Maemo Architecture

3.1 Kernel
Maemo uses a Linux 2.6 operating system kernel. Linux is an open source operating
system developed by thousands of volunteers and companies that share their work under
GNU GPL license. Architecturally Linux has a monolithic kernel. All kernel code
is run under supervisor mode. Kernel can be extended at runtime by dynamically loadable
kernel modules. Various APIs exist for device driver, file system and networking
protocol modules. Developers can add new kernel modules.
The maemo kernel is based on the ARM kernel branch and can be modified, recompiled
and flashed by a developer. The Kernel Guide for maemo[34] gives details of
these procedures. Some of the modules like WLAN come as binary only which means
that the module APIs should remain unchanged if kernel is changed by a developer.
3.2 Base distribution
Maemo is based to a large extent on the same open source components found in the
Debian[7] Linux distribution. Maemo builds on GNU/Linux for operating system core
and GNOME/GTK+ for user interface architecture.
Maemo uses the same component packaging system as Debian - dpkg-tool’s binary
packages. New packages can be installed, old ones can be removed and the whole system
can be upgraded by the package management framework. The file system structure
also comes from Debian.
In order to run the software on a Internet Tablet, various optimizations and enhancements
have been made. These include power management related issues, touchscreen
input, performance and size optimizations. In order to reduce space maemo uses a shell
and command line tools from Busybox[4].
Also notably the maemo platform adheres closely to the GNOME Mobile
Platform[16]. At the time of writing, maemo uses all the same components as this
platform except for service discovery,The maemo architecture guide[39] goes gives more detailed information of the overall maemo architecture.

3.3 Application framework
The purpose of an application framework is to help application development by providing
a standard structure for an application. Applications that have a graphical user
interface tend to have a similar structure, e.g. the event-driven runtime model. The
events are triggered by the user, for example, by touching a button on the touchscreen.
Events can also be triggered by the application engine itself. An example is when
new data is received from the network. The application framework of maemo is called
Hildon. It is partially based on the same technologies that GNOME framework is built
on, most notably the GTK+ components.
Hildon has several additions and enhancements to GNOME/GTK+ including
Hildon widget set, Sapwood theme engine and image server, task navigator, Hildon
control panel and status bar. Some of the changes to standard GNOME like Sapwood,
for instance, are to reduce memory requirements and to improve speed on a small
hand-held device. In addition, Hildon framework has many features to support mobility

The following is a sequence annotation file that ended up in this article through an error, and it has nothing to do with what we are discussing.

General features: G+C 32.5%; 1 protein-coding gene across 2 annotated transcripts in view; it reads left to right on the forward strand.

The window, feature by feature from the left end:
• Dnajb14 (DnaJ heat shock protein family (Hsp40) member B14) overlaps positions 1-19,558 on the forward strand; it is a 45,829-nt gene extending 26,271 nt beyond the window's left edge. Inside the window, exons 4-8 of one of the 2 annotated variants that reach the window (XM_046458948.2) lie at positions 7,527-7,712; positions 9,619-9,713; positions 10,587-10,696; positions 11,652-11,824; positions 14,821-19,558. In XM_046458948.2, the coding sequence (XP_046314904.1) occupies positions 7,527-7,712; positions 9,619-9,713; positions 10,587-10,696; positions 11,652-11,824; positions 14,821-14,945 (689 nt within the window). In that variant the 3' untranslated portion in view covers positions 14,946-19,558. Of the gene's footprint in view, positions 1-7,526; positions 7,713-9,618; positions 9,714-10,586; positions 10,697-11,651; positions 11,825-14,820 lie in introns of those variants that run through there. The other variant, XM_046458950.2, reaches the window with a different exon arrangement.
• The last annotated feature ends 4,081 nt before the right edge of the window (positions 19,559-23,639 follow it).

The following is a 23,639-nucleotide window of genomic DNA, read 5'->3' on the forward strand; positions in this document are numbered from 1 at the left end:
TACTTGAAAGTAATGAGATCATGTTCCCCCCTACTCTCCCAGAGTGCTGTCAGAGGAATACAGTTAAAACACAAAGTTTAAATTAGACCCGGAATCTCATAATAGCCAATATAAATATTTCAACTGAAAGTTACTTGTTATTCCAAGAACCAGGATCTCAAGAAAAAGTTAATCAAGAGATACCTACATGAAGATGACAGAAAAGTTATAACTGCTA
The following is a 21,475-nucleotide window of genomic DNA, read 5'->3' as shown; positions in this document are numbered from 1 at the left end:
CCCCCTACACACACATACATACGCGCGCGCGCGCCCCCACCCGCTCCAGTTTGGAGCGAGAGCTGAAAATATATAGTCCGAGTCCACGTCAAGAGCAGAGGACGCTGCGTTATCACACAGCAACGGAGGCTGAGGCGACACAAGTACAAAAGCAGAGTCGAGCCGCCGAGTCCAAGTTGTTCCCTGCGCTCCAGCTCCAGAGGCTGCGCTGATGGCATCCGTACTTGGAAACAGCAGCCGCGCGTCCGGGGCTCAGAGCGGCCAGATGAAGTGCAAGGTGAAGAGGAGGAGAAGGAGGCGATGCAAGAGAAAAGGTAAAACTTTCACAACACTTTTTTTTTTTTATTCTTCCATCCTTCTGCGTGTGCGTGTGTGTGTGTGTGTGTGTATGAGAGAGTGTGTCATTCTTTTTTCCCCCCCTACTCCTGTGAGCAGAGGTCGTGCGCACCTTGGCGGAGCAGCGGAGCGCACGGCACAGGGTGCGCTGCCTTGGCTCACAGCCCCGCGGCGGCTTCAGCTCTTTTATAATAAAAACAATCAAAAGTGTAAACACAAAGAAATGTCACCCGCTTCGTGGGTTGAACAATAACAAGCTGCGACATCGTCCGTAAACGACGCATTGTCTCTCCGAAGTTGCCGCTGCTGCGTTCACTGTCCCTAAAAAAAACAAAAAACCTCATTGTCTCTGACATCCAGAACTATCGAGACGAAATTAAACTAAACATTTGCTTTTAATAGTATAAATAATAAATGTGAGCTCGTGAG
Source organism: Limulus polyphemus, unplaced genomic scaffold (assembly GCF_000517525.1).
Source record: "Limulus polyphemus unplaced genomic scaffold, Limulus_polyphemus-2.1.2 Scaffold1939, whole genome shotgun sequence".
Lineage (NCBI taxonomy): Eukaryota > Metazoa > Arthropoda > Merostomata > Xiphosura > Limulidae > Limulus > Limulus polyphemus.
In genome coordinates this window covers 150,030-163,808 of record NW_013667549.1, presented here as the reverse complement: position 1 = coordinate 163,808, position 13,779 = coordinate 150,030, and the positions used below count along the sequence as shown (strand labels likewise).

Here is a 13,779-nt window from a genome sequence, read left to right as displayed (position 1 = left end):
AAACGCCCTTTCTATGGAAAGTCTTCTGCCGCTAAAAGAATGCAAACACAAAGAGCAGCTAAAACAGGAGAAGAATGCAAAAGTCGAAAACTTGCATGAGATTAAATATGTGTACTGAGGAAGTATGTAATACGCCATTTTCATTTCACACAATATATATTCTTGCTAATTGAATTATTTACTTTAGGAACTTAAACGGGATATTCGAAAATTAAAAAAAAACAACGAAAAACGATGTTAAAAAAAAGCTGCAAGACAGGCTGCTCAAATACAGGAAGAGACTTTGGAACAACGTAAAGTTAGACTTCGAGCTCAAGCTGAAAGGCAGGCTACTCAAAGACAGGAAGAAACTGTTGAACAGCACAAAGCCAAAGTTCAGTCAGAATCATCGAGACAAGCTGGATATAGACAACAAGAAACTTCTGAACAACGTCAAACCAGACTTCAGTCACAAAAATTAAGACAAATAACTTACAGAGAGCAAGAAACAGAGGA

like automatic state saving, touchscreen input methods, and window management
on a physically small device.
The programming APIs are familiar to GNOME and GTK+ developers. The framework
has GLib and GObject object management system underneath. The GTK+ widget
set is provided with Hildon extensions. The interprocess communication is done using
D-BUS messages. The user files are accessed through GNOME-VFS and multimedia
applications can use GStreamer to get accelerated support for various codecs. User
configurations are stored via GConf and an XML parser API is available.
The figure above illustrates the most crucial components and their dependencies
that the maemo application developer must deal with.

3.4 maemo compared to desktop Linux distributions
Ubuntu[71] is a popular Debian based Linux distribution for the ordinary desktop. The
Ubuntu wiki[70] lists the key differences of Ubuntu and Debian. As one of the design
principles of maemo has been to be as close as a traditional desktop Linux as feasible,
here the differences between Debian/Ubuntu and maemo are explained in detail.
3.4.1 CPU architecture differences
Where as Debian supports multiple CPU architectures, Ubuntu’s set is a bit more restricted.
Compared to that maemo is an embedded ARM EABI[2] distribution. Maemo
is also cross-compiled instead of natively compiled like Debian or Ubuntu. Maemo also
uses different versions of toolchains (GCC, glibc[19] etc.) than Ubuntu or Debian for
ARM feature support and maturity differences between architectures.
3.4.2 Security model differences
Instead of a multi-user system such as a traditional Linux desktop, maemo is considered
a single user desktop system. The security model in maemo is focused on protecting
the user from remote attacks and from his/herself, not from other users. Maemo also
uses suid root binaries and /etc/password where as Ubuntu enforces the use of sudo
and shadow passwords.
Unlike Ubuntu, maemo makes use of a root account like Debian does but has a trivial
default password. The user should really change the root password before installing
e.g. OpenSSH to the device with root login.
3.4.3 Base system differences
The greatest difference in the base system is that maemo uses a lightweight BusyBox[4]
replacement for the essential GNU utilities[20] on the device e.g. ls and sh. In maemo
kernel and initfs reside in separate partitions and cannot be updated with a package
manager like with a common desktop Linux. Programs in initfs use uClibc[72] instead
of glibc. Ubuntu has Perl and Python languages as essential packages, Debian has only
Perl and maemo has neither. Maemo has no debconf. Ubuntu uses Upstart for device
startup instead of SYSV init scripts used in maemo.

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